Second Half 2022 M&A Outlook Drivers: Tax changes, Inflation, Economy, Interest Rates, plus industry sector analysis

Global mergers and acquisitions (M&A) activity may have been down by 27% in the first half of 2022 compared to the first half of 2021, but is up 35% compared to the average of the previous cycle (2015-19), according to EY. The primary contributor to 2021’s transaction boom was SPAC funds that have since cooled off.

In the face of rising inflation and potential economic headwinds, M&A activity in the US has remained resilient so far this year. The US contributed 31% of global M&A activity in the first six months of the year.

Private capital is flowing into funds that will continue to spur deal activity. With a frothy real estate market and weaker public markets, many private and institutional investors are seeing significant value in privately held companies. Many private company owners are working to close a transaction in the coming months and avoid the uncertainty of the  economic, inflationary and tax environment in 2023.

The greatest competitive market shifts take place during times of turbulence. According to Bain & Company research, companies that invest throughout the economic cycle have far superior returns than those that participate sporadically. Recession winners average 14% in compounded annual EBIT growth in the 13 years following a downturn compared with zero for recession losers, according to Bain’s study of nearly 3,900 companies. And as the winners adjust their corporate strategies for times of uncertainty, they continue to use M&A as one of the big levers to gain and strengthen their competitive advantage.

Tax changes in 2023

The Biden Administration’s FY 2023 Budget and Treasury Green Book, proposes significant tax changes that could impact private business owners considering estate planning and selling a company. The proposed changes include:

Increase the corporate income tax rate from 21% to 28%;

higher top rates for individual income and capital gains income;

20% minimum tax on individuals who have more than $100 million in assets;

end step-up in basis by making death a taxable event;

restrict deferral of gain for like-kind exchanges under section 1031

a laundry list of new minimum taxes for individuals, businesses, and international corporations.

Inflation and interest rate risk

The July figures showed that U.S. consumer price increases rose 8.5% year over year. The public markets responded favorably, because they were expecting worse and many believe we may now have passed peak inflation. Compare this reaction to the panic in March, when consumer prices firs thit 8.5% year over year – what a difference a few months makes.  The Federal Reserve will weigh this July inflation report, along with other key economic data, when they meet in September and discuss the next interest rate hikes, with potential for the Fed to limit rate hikes to 0.5%. The Fed had previously stated they saw inflation is transitory, so this will be a relief as they may consider slowing the pace of monetary tightening.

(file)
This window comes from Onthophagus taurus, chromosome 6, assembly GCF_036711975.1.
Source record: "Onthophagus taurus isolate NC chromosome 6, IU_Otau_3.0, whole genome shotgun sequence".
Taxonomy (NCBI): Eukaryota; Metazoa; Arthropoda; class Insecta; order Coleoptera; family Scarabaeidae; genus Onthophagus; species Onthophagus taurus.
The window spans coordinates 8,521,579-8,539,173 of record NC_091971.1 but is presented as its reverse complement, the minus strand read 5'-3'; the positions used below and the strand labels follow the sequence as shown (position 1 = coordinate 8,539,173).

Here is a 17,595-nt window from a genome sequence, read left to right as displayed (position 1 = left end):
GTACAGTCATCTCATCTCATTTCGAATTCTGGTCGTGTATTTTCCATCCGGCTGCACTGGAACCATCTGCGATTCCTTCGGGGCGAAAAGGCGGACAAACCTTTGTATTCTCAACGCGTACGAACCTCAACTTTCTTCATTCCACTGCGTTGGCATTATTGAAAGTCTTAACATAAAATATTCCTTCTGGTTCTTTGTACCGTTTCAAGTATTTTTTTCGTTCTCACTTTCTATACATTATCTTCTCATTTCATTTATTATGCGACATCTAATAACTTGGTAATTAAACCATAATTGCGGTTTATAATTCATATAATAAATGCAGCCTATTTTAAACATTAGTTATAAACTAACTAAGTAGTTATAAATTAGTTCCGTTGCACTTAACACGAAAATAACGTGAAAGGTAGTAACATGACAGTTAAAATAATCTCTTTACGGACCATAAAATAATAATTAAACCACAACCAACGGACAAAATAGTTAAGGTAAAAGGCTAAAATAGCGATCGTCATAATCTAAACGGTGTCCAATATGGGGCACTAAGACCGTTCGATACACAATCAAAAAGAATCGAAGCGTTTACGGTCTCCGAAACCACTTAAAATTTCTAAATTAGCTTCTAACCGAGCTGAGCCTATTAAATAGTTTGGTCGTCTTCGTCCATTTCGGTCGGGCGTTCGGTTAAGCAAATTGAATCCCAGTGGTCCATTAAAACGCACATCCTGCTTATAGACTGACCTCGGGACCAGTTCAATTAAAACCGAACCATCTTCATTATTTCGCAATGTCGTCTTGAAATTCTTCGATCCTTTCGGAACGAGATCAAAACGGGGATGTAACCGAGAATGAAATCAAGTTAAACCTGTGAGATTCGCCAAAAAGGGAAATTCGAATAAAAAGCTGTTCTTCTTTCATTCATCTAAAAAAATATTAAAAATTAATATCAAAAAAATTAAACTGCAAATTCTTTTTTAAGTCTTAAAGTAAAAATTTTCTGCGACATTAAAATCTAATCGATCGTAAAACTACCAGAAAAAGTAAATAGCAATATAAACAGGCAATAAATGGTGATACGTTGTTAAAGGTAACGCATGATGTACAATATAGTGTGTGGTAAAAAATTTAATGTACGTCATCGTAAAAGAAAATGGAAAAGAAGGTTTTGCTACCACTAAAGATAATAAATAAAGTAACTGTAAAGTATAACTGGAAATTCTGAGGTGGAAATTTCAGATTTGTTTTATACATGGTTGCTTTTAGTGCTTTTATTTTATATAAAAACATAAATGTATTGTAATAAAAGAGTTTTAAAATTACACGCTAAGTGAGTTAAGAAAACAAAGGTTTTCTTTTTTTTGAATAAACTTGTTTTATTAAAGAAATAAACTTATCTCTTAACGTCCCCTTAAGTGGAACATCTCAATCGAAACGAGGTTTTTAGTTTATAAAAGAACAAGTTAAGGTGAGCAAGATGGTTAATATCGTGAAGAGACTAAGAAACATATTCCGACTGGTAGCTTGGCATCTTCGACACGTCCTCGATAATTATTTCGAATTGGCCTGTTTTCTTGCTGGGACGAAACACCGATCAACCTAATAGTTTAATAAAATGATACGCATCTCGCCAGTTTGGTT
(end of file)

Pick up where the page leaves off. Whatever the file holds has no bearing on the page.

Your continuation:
This is also good news for business valuations, as the cost of capital to acquire a company increases when rates rise. Debt service will increase and this puts downward pressure on business valuations, as an acquirer needs to contribute additional equity or alternative financing to cash flow the same purchase price.

What else is on the horizon for M&A?

Business owners may be contemplating selling in any given year but are often motivated by a trigger event to take action and sell, responding to a prospective buyer or engaging an M&A firm to guide them through the process.  As discussed in the research below, many business owners are feeling now may be a good time to sell.  The pipeline continues to be strong for new businesses coming to market. Analysts expect 2023 to be a strong year for M&A activity, with capital stacking up to be deployed.

In the section below, we consider the M&A outlook for several key industries in our region.

Aerospace and Defense

Losses this year in commercial aviation are likely to total $9.7 billion as air travel begins its recovery from the COVID crisis, IATA said in June, 2022, an improvement on the $11.6 billion deficit predicted at the previous gathering in October 2021.  Airline financial performance is expected to improve in all regions in 2022, with North America the only region expected to return to profitability this year. Cost pressures will be a focus for airlines this year as oil and fuel prices have risen sharply. In some markets, labor shortages have created near-term challenges for costs and operations.  Airlines globally are expected to return to profitability in 2023.

With these challenges in commercial aviation, major players have been shifting focus to military business.  However, larger deals in the defense sector will be limited by US regulators’ concerns over consolidation and potential monopolies.  The Russian invasion of Ukraine altered the US’ national security position from the threat of non-state terrorist organizations to nation states at war. With this backdrop, Congress passed an increase in defense spending of nearly 6%, a total expected to keep rising.

Aerospace deal activity remains subdued, but certain sectors (cyber, AI, and unmanned technologies) remain strong.

SPAC (special purpose acquisition company) transactions dominated last year, but have all but disappeared in 2022.  JetBlue and Spirit Airlines announced their intention to merge.  Other transaction activity highlights included MRO (Maintenance, Repair and Overhaul) and FBO (Fixed Based Operator) targets.